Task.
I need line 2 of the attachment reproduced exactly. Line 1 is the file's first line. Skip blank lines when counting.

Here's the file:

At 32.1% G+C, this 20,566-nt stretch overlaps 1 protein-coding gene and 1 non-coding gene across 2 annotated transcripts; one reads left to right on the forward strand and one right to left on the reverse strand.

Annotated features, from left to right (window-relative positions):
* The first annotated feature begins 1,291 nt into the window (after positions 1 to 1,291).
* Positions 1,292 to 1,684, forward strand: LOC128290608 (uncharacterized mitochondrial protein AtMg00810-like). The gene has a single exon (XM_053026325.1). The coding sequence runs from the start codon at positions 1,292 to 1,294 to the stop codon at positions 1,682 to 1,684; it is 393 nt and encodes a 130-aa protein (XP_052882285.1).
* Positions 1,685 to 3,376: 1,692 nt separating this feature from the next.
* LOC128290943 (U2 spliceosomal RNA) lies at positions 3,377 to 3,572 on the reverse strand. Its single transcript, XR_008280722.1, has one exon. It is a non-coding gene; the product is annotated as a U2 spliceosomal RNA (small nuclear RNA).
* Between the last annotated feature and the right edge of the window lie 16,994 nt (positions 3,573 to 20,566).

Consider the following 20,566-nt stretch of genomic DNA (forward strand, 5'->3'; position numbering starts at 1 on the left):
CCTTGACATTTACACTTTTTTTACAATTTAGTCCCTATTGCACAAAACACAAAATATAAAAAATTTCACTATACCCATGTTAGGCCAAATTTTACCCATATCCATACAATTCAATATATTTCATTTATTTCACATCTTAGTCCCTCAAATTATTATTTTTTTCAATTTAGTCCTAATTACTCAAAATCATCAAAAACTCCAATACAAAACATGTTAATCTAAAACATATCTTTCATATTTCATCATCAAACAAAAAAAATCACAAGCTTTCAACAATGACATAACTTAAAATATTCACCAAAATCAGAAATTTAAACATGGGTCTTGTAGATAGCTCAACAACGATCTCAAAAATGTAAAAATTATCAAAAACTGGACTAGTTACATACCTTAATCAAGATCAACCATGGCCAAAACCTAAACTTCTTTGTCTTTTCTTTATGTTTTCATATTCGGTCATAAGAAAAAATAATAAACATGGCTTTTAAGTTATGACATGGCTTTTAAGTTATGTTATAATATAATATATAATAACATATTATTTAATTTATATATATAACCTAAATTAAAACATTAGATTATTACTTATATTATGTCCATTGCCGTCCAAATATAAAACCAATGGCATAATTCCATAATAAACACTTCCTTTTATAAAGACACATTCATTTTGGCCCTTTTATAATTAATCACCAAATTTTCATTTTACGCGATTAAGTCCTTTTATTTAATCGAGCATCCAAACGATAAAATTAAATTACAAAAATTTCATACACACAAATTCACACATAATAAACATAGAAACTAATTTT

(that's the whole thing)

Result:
Annotated features, from left to right (window-relative positions):